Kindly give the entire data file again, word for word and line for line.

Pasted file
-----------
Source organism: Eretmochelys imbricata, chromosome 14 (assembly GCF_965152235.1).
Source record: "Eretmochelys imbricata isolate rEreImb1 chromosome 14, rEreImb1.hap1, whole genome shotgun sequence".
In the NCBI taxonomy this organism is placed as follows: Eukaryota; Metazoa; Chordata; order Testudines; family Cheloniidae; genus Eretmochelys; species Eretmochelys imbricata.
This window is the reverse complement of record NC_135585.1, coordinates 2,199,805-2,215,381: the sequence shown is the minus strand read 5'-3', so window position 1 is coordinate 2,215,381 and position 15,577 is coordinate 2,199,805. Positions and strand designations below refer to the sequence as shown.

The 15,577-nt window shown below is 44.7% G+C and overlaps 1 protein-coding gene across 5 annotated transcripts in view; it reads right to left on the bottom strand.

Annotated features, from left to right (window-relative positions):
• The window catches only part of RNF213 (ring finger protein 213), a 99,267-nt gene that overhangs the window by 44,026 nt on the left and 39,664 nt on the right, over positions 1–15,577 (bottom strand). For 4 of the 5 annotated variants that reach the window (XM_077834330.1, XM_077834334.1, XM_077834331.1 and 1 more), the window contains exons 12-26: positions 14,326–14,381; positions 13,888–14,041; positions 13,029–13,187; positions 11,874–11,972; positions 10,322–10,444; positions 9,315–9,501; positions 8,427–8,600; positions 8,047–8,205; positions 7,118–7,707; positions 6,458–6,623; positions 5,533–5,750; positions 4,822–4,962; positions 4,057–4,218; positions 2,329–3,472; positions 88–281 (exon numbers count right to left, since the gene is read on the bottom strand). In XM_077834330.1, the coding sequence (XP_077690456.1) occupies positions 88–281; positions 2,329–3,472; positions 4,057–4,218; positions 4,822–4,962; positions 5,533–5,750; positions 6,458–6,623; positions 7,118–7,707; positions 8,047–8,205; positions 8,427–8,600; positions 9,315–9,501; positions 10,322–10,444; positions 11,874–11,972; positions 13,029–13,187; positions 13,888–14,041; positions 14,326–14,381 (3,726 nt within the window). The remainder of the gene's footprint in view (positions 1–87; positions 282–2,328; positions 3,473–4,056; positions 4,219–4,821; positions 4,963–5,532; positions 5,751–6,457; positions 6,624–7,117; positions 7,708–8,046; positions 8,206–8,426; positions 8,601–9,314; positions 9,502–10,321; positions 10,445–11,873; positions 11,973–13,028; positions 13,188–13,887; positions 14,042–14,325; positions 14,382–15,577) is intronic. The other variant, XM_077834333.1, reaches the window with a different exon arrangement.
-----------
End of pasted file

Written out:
Source organism: Eretmochelys imbricata, chromosome 14 (assembly GCF_965152235.1).
Source record: "Eretmochelys imbricata isolate rEreImb1 chromosome 14, rEreImb1.hap1, whole genome shotgun sequence".
In the NCBI taxonomy this organism is placed as follows: Eukaryota; Metazoa; Chordata; order Testudines; family Cheloniidae; genus Eretmochelys; species Eretmochelys imbricata.
This window is the reverse complement of record NC_135585.1, coordinates 2,199,805-2,215,381: the sequence shown is the minus strand read 5'-3', so window position 1 is coordinate 2,215,381 and position 15,577 is coordinate 2,199,805. Positions and strand designations below refer to the sequence as shown.

The 15,577-nt window shown below is 44.7% G+C and overlaps 1 protein-coding gene across 5 annotated transcripts in view; it reads right to left on the bottom strand.

Annotated features, from left to right (window-relative positions):
• The window catches only part of RNF213 (ring finger protein 213), a 99,267-nt gene that overhangs the window by 44,026 nt on the left and 39,664 nt on the right, over positions 1–15,577 (bottom strand). For 4 of the 5 annotated variants that reach the window (XM_077834330.1, XM_077834334.1, XM_077834331.1 and 1 more), the window contains exons 12-26: positions 14,326–14,381; positions 13,888–14,041; positions 13,029–13,187; positions 11,874–11,972; positions 10,322–10,444; positions 9,315–9,501; positions 8,427–8,600; positions 8,047–8,205; positions 7,118–7,707; positions 6,458–6,623; positions 5,533–5,750; positions 4,822–4,962; positions 4,057–4,218; positions 2,329–3,472; positions 88–281 (exon numbers count right to left, since the gene is read on the bottom strand). In XM_077834330.1, the coding sequence (XP_077690456.1) occupies positions 88–281; positions 2,329–3,472; positions 4,057–4,218; positions 4,822–4,962; positions 5,533–5,750; positions 6,458–6,623; positions 7,118–7,707; positions 8,047–8,205; positions 8,427–8,600; positions 9,315–9,501; positions 10,322–10,444; positions 11,874–11,972; positions 13,029–13,187; positions 13,888–14,041; positions 14,326–14,381 (3,726 nt within the window). The remainder of the gene's footprint in view (positions 1–87; positions 282–2,328; positions 3,473–4,056; positions 4,219–4,821; positions 4,963–5,532; positions 5,751–6,457; positions 6,624–7,117; positions 7,708–8,046; positions 8,206–8,426; positions 8,601–9,314; positions 9,502–10,321; positions 10,445–11,873; positions 11,973–13,028; positions 13,188–13,887; positions 14,042–14,325; positions 14,382–15,577) is intronic. The other variant, XM_077834333.1, reaches the window with a different exon arrangement.